Taking medicine

Medicine is one of the many tools your doctor has to treat a health problem. Taking medicine as your doctor suggests will improve your health and may prevent future problems. If you don't take your medicines properly, you may be putting your health (and perhaps your life) at risk.

There are many reasons why people have trouble taking their medicine. But in most cases, there is something you can do. For suggestions on how to work around common problems, see the topic Taking Medicines as Prescribed.

Advice for women

If you are pregnant, breast-feeding, or trying to get pregnant, do not use any medicines unless your doctor tells you to. Some medicines can harm your baby. This includes prescription and over-the-counter medicines, vitamins, herbs, and supplements. And make sure that all your doctors know that you are pregnant, breast-feeding, or planning to get pregnant.


Follow-up care is a key part of your treatment and safety. Be sure to make and go to all appointments, and call your doctor if you are having problems. It's also a good idea to know your test results and keep a list of the medicines you take.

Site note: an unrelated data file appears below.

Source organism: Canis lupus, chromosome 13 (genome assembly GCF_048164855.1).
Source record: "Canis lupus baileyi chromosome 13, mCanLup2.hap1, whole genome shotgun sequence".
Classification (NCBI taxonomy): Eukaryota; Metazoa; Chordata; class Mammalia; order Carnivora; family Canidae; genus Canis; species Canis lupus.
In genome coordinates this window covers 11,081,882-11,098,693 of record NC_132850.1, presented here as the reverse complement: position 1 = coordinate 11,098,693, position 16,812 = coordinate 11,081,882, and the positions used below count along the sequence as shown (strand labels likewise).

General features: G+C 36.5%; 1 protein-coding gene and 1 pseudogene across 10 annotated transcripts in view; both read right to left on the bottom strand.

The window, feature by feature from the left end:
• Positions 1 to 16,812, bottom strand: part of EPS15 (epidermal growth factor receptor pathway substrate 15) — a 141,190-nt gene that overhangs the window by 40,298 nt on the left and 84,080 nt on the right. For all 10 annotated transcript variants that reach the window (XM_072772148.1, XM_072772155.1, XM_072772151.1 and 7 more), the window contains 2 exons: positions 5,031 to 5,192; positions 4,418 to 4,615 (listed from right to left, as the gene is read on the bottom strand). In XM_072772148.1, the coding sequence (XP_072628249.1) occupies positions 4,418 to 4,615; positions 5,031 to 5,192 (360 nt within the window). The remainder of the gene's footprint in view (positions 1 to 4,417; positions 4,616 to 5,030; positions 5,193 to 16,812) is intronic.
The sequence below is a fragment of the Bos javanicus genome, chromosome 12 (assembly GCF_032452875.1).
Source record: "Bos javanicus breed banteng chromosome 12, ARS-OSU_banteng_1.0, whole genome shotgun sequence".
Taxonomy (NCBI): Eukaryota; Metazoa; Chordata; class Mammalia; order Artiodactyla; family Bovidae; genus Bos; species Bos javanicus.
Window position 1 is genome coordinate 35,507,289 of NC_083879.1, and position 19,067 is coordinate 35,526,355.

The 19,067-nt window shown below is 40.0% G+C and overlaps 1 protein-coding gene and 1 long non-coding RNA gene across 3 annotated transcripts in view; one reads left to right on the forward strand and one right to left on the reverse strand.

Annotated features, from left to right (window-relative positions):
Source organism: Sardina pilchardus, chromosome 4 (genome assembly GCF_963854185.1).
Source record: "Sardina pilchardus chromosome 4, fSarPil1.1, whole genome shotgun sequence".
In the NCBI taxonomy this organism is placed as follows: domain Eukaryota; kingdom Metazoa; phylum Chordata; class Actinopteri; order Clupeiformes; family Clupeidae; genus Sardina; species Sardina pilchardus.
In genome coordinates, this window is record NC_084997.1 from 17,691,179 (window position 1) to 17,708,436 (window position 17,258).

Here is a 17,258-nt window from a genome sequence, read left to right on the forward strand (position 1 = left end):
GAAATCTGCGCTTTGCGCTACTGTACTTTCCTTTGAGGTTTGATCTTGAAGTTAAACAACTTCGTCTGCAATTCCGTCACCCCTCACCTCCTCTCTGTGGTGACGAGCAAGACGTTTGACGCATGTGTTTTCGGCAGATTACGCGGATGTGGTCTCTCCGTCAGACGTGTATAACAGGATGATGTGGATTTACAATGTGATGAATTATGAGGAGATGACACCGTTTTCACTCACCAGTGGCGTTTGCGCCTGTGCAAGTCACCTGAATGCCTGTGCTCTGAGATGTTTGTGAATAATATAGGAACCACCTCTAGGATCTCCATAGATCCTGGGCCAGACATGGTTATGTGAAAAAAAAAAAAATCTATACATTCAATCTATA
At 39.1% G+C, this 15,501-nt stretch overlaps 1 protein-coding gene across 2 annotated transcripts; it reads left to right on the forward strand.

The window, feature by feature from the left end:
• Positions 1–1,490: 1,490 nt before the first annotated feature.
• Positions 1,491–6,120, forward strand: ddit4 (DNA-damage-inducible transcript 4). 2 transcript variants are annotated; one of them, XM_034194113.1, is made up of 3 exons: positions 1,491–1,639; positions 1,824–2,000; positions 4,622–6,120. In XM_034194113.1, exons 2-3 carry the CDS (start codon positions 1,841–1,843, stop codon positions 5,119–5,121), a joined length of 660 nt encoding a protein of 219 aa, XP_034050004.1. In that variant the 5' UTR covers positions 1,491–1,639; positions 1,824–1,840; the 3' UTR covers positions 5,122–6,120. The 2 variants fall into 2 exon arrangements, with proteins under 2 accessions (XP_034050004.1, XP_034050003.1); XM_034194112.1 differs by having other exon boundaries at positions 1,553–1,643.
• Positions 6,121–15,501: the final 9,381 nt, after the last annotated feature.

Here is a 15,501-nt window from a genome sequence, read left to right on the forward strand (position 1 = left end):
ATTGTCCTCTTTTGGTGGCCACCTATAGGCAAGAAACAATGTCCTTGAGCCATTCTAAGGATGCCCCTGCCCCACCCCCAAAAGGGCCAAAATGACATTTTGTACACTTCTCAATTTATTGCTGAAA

Complete the new medication information form (PDF)(What is a PDF document?) to help you understand this medication.



  1. Colchicine and other drugs for gout. (2009). Medical Letter on Drugs and Therapeutics, 51(1326).


ByHealthwise Staff
Primary Medical ReviewerAnne C. Poinier, MD - Internal Medicine
Specialist Medical ReviewerNancy Ann Shadick, MD, MPH - Internal Medicine, Rheumatology
Last RevisedJune 12, 2012